The Black Belt is my homeboy. I love this class. He starts out with medium-level attacks and hit points; lower than the fighter, but higher than the Red Mage. At a certain point, maybe level 15 or so, the Black Belt becomes stronger with his hands than he does with a weapon. From about this point on, he carries the torch as the strongest physical attacker, and does so through the end of the game. I love the fact that he requires basically no money, as he can equip very little, but still has the strongest attacks in the game. The upgrade to Master really doesn't do anything at all, but he's already awesome at this point. I have a really hard time not using the Black Belt whenever I play Final Fantasy.
Confession time: I've never used the Thief. At least, not for any game I've played for more than a couple hours. As far as I can tell, he's just a crappier fighter, who has weaker attacks, defense, lower hit points, and a different set of gear that I have to keep track of. No thanks. Of course the twist for the Thief is that he far-and-away receives the best upgrade when he becomes the Ninja. Ninjas can use four levels of spells, black and white, and have a strong attack. Plus, their Ninjas, which is awesome. When I play through FF again, I think I will have to use a Thief.
Red Mage is also my homegirl- I can't help but love the battle-mage class style. She is like a jack-of-all trades - medium all around. Access to some spells, but not all, some weapons and armor, but not all. Significantly stronger than the black and white mages, but still weaker than the Fighter or the Black Belt. If you play your cards right, a Red Mage can be a fighter, a healer, and occasionally run crowd control. But it's a delicate balance that can screw up your game in the later period when you can no longer learn new spells, but are still weaker than the fighting classes.
White mage is white mage is white mage. She is weak as hell, can't fight, can't defend, but does have a ton of magic. When you have a white mage in your party, she's both a boon and a liability. Having a dedicated healer can keep the big guys swinging, but when she's not healing, her physical attacks do a paltry amount of damage. Still, she can learn the Life spell on her first time through, and will have deep magic stores to support the rest of the party. The white wizard upgrade looks cool, but seems to mostly be a perfunctory upgrade that doesn't change much.
Equally iconic as the fighter, the Black Mage is the basis for Vivi of Final Fantasy IX, and strongly resembles Orco from He-Man. Very similar to the white mage; black mage is physically weak, and spends a lot of time being useless by conserving magic and making paltry attacks. However, when it's time to use the spells, he can really clean house. In addition, I should note, that the mage weapons often have multiple uses, which help to shore up some of their downtime. The Wizard upgrade proves that he does in fact have a head, but not much else.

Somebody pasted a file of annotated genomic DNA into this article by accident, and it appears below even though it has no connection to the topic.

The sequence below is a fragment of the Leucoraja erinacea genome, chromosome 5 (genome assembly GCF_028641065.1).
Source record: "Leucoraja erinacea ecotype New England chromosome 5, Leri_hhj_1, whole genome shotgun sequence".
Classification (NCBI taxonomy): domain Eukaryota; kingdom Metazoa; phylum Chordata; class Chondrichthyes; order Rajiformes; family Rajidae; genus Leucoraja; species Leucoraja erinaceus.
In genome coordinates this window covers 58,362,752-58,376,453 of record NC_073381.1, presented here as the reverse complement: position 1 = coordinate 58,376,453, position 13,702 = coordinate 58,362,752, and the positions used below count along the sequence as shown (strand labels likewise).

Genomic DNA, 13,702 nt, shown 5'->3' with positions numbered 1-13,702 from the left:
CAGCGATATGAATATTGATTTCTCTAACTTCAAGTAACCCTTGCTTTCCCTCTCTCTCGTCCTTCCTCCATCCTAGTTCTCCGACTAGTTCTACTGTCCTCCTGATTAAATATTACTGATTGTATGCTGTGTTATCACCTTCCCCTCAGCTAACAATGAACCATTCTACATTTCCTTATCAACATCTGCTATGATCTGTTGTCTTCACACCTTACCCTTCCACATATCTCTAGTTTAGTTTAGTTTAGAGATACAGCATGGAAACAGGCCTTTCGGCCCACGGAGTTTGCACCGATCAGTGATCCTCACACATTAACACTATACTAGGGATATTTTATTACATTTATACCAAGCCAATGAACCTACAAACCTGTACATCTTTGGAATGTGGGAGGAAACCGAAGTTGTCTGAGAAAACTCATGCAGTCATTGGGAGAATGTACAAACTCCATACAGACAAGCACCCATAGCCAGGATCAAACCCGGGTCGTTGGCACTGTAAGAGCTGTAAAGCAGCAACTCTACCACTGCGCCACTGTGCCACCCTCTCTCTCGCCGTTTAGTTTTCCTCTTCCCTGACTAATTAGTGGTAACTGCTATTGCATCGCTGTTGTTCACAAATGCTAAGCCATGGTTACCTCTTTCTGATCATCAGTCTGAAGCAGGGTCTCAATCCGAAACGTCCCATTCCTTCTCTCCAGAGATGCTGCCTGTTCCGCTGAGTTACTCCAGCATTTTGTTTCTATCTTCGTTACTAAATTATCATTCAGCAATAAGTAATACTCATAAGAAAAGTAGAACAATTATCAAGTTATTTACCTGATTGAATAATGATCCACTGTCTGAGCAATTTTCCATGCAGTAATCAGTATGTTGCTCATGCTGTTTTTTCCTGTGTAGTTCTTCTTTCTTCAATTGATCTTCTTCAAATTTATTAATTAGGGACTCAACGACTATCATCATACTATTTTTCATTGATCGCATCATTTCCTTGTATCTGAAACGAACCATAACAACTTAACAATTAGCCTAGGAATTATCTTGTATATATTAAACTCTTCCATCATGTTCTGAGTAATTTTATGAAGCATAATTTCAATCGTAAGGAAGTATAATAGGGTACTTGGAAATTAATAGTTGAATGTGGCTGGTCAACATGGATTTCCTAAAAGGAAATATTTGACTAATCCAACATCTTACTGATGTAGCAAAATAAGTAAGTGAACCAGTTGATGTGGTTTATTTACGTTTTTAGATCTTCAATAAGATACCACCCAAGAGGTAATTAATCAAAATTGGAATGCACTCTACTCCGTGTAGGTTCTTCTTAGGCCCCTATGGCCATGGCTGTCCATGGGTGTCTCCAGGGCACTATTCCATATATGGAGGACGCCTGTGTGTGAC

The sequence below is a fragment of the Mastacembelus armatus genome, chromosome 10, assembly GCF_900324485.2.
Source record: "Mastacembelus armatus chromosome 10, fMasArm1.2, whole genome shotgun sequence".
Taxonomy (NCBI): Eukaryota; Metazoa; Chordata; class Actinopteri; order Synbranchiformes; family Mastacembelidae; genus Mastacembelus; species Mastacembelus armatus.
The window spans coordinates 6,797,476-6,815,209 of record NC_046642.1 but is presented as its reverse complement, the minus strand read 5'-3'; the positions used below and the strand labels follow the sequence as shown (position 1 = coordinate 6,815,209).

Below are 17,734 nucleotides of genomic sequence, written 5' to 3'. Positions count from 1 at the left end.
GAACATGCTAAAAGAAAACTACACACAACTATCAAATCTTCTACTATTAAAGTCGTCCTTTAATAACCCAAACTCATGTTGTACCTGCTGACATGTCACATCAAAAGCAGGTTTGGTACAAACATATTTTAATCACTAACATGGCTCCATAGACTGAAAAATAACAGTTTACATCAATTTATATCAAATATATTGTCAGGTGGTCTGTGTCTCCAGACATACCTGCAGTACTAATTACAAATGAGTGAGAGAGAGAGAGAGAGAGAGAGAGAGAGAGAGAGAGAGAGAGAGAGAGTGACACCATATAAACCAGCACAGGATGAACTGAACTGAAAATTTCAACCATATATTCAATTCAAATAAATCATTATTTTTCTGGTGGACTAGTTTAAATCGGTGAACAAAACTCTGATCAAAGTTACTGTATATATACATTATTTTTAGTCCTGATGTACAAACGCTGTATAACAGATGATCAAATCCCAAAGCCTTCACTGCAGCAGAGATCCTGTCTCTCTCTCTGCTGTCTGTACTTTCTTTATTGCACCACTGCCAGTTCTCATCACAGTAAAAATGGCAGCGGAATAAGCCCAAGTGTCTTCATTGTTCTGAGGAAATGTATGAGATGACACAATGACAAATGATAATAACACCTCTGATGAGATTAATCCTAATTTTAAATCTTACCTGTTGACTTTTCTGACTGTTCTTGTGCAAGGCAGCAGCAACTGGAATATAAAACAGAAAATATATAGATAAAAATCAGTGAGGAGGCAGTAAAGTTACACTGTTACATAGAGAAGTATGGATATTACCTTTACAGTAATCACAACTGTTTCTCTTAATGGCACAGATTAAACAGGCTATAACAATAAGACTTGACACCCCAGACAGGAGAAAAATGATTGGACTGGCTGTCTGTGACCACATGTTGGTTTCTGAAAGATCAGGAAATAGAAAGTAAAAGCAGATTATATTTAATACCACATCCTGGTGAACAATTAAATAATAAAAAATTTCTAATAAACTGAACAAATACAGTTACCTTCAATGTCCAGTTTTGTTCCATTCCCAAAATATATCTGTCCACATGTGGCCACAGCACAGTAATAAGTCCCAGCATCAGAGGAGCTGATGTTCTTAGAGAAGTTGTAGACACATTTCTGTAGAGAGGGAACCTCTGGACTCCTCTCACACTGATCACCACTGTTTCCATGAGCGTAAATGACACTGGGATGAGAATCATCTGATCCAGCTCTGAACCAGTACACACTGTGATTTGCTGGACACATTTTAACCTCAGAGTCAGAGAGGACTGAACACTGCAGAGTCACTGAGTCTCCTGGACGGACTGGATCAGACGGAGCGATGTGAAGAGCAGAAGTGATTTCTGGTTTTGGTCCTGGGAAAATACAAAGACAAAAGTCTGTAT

So there they are, the character classes for Final Fantasy. The standard party, as I've always seen it, is Fighter, Thief, White Mage, Black Mage. This party is balanced, and will carry you through the game without any major bumps in the road. Great for first-plays, as I understand it. Fun fact: this is not how I first played through the game. In fact, when I first played Final Fantasy, it was on rental from Placer TV Video in Woodland, and my Dad and my Older Sister both got involved. Because of this parent-interest, we rented the game for 10 days straight, took turns playing and beat it. Our class choices were Fighter, Black Belt, Red Mage, White Mage. It worked out pretty well, I think.
As I recall, Nintendo Power had a few party ideas to keep things interesting. One was the strong-arm party: Fighter, Thief, Black Belt, Red Mage. This keeps up the variety, and should receive a boost after the Thief upgrades to Ninja, but the player must be very careful not to screw up with the Red Mage as I did. Keep a slot open for the LIFE spell, for the love of god! I am tempted to try this one. Possibly give red mage a rest in exchange for white mage.
Another combo was three fighters and a white mage. This would be extremely expensive to keep up, but very simple combat. I'm not sure how it would play out, but if the player was sure to grind heavily to get the gold necessary to equip each fighter, then I imagine they will breeze through the dungeons without any real trouble.
Thief, Red Mage, White Mage, Black Mage. The magic party. This would be expensive and tough, it's hard to imagine a Thief and Red Mage carrying the physical attack portion of the party. Absolutely necessary to research what spells do what when embarking on this tough quest.
Four Red Mages. Sure, why not?
Four White Mages. This must have been a joke. It would be either impossible or stupidly difficult to beat the game this way. I imagine you would have to spend hours and hours and hours grinding and over-leveling your characters just to survive.